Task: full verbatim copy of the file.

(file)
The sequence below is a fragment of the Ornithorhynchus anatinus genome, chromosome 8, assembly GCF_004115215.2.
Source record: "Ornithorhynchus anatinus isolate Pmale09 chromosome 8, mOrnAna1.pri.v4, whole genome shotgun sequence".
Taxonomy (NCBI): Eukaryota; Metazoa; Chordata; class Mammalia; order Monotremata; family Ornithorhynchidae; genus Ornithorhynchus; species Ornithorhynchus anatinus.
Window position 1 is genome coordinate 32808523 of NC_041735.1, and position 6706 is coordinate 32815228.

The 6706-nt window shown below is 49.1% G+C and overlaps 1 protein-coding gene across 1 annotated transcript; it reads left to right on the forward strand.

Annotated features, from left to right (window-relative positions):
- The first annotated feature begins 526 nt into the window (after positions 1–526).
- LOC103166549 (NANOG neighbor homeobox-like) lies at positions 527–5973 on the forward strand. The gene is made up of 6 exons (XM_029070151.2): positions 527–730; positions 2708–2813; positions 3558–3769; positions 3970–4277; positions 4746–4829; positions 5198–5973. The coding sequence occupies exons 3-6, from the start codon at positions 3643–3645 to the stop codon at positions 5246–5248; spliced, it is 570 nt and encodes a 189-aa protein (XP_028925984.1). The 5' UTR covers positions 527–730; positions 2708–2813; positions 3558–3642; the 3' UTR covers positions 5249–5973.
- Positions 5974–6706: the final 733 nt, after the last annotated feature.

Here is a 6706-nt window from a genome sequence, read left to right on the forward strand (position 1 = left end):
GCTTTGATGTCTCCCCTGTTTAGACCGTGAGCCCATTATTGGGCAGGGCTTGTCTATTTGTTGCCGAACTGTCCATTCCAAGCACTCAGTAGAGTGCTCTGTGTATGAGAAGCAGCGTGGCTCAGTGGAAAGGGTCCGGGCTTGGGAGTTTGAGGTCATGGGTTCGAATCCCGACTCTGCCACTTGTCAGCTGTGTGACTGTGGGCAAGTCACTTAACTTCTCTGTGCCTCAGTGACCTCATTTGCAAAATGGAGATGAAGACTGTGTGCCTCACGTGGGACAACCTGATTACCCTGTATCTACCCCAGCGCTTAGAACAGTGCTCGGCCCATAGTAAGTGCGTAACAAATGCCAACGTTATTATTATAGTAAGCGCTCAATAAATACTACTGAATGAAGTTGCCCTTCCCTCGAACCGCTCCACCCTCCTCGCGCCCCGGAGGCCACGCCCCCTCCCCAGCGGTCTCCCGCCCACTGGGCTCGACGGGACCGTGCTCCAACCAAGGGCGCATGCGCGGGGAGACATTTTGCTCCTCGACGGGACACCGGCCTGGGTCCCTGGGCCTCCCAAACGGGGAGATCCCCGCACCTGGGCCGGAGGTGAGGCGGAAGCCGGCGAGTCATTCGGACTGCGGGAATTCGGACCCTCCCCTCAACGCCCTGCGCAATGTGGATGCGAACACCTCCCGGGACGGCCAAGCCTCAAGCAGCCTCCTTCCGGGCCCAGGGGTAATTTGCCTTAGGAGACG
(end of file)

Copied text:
The sequence below is a fragment of the Ornithorhynchus anatinus genome, chromosome 8, assembly GCF_004115215.2.
Source record: "Ornithorhynchus anatinus isolate Pmale09 chromosome 8, mOrnAna1.pri.v4, whole genome shotgun sequence".
Taxonomy (NCBI): Eukaryota; Metazoa; Chordata; class Mammalia; order Monotremata; family Ornithorhynchidae; genus Ornithorhynchus; species Ornithorhynchus anatinus.
Window position 1 is genome coordinate 32808523 of NC_041735.1, and position 6706 is coordinate 32815228.

The 6706-nt window shown below is 49.1% G+C and overlaps 1 protein-coding gene across 1 annotated transcript; it reads left to right on the forward strand.

Annotated features, from left to right (window-relative positions):
- The first annotated feature begins 526 nt into the window (after positions 1–526).
- LOC103166549 (NANOG neighbor homeobox-like) lies at positions 527–5973 on the forward strand. The gene is made up of 6 exons (XM_029070151.2): positions 527–730; positions 2708–2813; positions 3558–3769; positions 3970–4277; positions 4746–4829; positions 5198–5973. The coding sequence occupies exons 3-6, from the start codon at positions 3643–3645 to the stop codon at positions 5246–5248; spliced, it is 570 nt and encodes a 189-aa protein (XP_028925984.1). The 5' UTR covers positions 527–730; positions 2708–2813; positions 3558–3642; the 3' UTR covers positions 5249–5973.
- Positions 5974–6706: the final 733 nt, after the last annotated feature.

Here is a 6706-nt window from a genome sequence, read left to right on the forward strand (position 1 = left end):
GCTTTGATGTCTCCCCTGTTTAGACCGTGAGCCCATTATTGGGCAGGGCTTGTCTATTTGTTGCCGAACTGTCCATTCCAAGCACTCAGTAGAGTGCTCTGTGTATGAGAAGCAGCGTGGCTCAGTGGAAAGGGTCCGGGCTTGGGAGTTTGAGGTCATGGGTTCGAATCCCGACTCTGCCACTTGTCAGCTGTGTGACTGTGGGCAAGTCACTTAACTTCTCTGTGCCTCAGTGACCTCATTTGCAAAATGGAGATGAAGACTGTGTGCCTCACGTGGGACAACCTGATTACCCTGTATCTACCCCAGCGCTTAGAACAGTGCTCGGCCCATAGTAAGTGCGTAACAAATGCCAACGTTATTATTATAGTAAGCGCTCAATAAATACTACTGAATGAAGTTGCCCTTCCCTCGAACCGCTCCACCCTCCTCGCGCCCCGGAGGCCACGCCCCCTCCCCAGCGGTCTCCCGCCCACTGGGCTCGACGGGACCGTGCTCCAACCAAGGGCGCATGCGCGGGGAGACATTTTGCTCCTCGACGGGACACCGGCCTGGGTCCCTGGGCCTCCCAAACGGGGAGATCCCCGCACCTGGGCCGGAGGTGAGGCGGAAGCCGGCGAGTCATTCGGACTGCGGGAATTCGGACCCTCCCCTCAACGCCCTGCGCAATGTGGATGCGAACACCTCCCGGGACGGCCAAGCCTCAAGCAGCCTCCTTCCGGGCCCAGGGGTAATTTGCCTTAGGAGACG